Prior to cells dividing, chromosomes are segregated to certain areas of the cell to ensure equal division of genetic material between the two cells generated by the division. This project aims to understand how proteins that control cell division behave inside a living cell, and in particular where exactly they are found and how they interact with other cell components. They will do this by comparing bacteria that are freely moving to bacteria that are physically squeezed in a nanostructure. This technique will be combined with 4D multicolour epifluorescence microscopy - a technology that allows visualisation of the proteins and what they are doing in the cell in real time.

Dr Nicolas Szita, University College London
Professor Oscar Kuipers, University of Groningen (Project Leader) Professor Sven Panke, ETH Zurich Professor Friedrich Götz, Eberhard Karls University Tubingen Professor Ralf Wagner, University of Regensburg Dr Markus R Schmidt, Organisation for International Dialogue and Conflict Management, Vienna.
Project title: Characterisation of cellular assemblies in microfluidic systems (synthetic biology to obtain novel antibiotics and optimized production systems) (SYNMOD)
BBSRC funding: £363K
EPSRC funding: £40K
Total funding: £403K

This project is part of an international research effort called SYNMOD (Synthetic biology to obtain novel antibiotics and optimised production systems). SYNMOD integrates basic science of synthetic biology with bioprocessing engineering in order to achieve new and improved antibiotics to overcome the growing problem of antimicrobial resistance. The UK project will develop protocols and technologies that allow quick characterisation of biological parts and cells and to understand their behaviour under different conditions. This will rely on so-called 'microfluidic' reactor systems, i.e. small micro-fabricated chambers with gas permeable membranes to provide the oxygen the cells need, which hold possibilities for parallelisation and automation in the future.

Non-UK project led by
Dr. Trygve Brautaset, SINTEF, Norway (Funding Agency: Norges Forskningsråd - other partners funded from other sources)
Project title: SynMet: A synthetic Biology Approach for Engineering of Bacterial Methylotrophy
Professor Julia Vorholt, ETH Zürich - Funding Agency: Schweizerischer Nationalfonds Professor Volker Wendisch, Westfalian Wilhelms University Münster - Funding Agency: Deutsche Forschungsgemeinschaft Professor W.J. Quax, University of Groningen - Funding Agency: Nederlandse Organisatie voor Wetenschappelijk Onderzoek Professor Jean-Charles Portais, University of Toulouse (associated partner) - Funding Agency: Agence Nationale de la Recherche (FR)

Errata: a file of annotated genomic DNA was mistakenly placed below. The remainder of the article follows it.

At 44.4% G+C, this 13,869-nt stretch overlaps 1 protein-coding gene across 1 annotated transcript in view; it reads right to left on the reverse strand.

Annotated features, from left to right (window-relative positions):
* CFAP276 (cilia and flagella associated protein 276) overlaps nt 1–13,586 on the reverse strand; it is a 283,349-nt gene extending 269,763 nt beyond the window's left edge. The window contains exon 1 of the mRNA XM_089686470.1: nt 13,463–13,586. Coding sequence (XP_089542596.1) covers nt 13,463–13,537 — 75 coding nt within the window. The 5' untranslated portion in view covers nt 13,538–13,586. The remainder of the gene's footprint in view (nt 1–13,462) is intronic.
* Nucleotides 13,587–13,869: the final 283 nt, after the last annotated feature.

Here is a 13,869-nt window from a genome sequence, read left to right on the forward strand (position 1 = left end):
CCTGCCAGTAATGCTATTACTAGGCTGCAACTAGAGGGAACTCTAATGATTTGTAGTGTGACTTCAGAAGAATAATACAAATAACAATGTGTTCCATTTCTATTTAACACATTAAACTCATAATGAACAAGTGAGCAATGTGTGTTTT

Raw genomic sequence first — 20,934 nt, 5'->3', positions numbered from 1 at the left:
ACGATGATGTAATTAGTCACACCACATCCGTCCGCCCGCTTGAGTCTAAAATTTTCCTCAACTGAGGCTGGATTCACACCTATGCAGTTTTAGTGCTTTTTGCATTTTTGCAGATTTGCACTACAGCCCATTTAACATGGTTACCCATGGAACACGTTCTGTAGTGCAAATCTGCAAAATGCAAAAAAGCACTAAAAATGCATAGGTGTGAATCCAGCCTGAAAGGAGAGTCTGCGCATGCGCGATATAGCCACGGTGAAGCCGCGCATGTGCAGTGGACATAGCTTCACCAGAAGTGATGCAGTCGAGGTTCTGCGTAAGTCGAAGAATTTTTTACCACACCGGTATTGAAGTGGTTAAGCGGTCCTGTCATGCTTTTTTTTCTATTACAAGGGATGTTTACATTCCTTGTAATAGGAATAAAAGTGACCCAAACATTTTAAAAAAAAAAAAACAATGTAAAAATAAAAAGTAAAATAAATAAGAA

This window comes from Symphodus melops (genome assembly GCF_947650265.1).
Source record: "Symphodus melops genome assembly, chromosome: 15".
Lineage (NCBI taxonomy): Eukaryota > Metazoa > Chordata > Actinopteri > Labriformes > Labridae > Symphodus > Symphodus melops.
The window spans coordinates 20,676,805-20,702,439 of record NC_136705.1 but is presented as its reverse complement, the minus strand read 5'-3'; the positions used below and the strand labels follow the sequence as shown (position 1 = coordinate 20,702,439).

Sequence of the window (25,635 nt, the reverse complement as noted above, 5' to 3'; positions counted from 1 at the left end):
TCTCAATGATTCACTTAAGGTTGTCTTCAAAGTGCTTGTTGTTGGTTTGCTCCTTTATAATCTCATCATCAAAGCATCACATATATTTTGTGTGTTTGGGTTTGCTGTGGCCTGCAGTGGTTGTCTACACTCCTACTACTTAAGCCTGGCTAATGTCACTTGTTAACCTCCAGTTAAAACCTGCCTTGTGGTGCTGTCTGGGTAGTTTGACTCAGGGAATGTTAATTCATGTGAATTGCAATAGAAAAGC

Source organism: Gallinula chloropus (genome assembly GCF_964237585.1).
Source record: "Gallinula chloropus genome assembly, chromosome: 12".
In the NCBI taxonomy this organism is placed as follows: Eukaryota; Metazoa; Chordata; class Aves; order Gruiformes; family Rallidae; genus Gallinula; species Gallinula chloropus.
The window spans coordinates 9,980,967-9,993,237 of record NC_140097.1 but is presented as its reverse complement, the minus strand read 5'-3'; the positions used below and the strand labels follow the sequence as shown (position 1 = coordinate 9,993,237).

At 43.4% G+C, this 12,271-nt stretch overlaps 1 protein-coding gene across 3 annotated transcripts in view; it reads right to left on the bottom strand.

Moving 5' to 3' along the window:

Some microorganisms can utilise compounds containing just one carbon atom such as methane and methanol. This project will integrate genomic and experimental knowledge of such organisms and use computational methods to identify which elements of their metabolism represent the minimum requirements for processing one-carbon compounds. These elements could potentially be used together to produce bulk chemicals from methanol using bacteria.

About synthetic biology dialogue

BBSRC and EPSRC recognise that synthetic biology is a potentially contentious area of research. The research councils, with support from Sciencewise ERC, are currently undertaking a synthetic biology dialogue to allow the diverse perspectives of a range of UK residents to be presented clearly, and in public, in order that future policies can better reflect these views, concerns and aspirations. For more information see related links.


EPSRC is the main UK government agency for funding research and training in engineering and the physical sciences, investing more than £850 million a year in a broad range of subjects - from mathematics to materials science, and from information technology to structural engineering.


BBSRC is the UK funding agency for research in the life sciences. Sponsored by Government, BBSRC annually invests around £450M in a wide range of research that makes a significant contribution to the quality of life in the UK and beyond and supports a number of important industrial stakeholders, including the agriculture, food, chemical, healthcare and pharmaceutical sectors.

BBSRC provides institute strategic research grants to the following:

  • The Babraham Institute
  • Institute for Animal Health
  • Institute for Biological, Environmental and Rural Studies (Aberystwyth University)
  • Institute of Food Research
  • John Innes Centre
  • The Genome Analysis Centre
  • The Roslin Institute (University of Edinburgh)
  • Rothamsted Research

The Institutes conduct long-term, mission-oriented research using specialist facilities. They have strong interactions with industry, Government departments and other end-users of their research.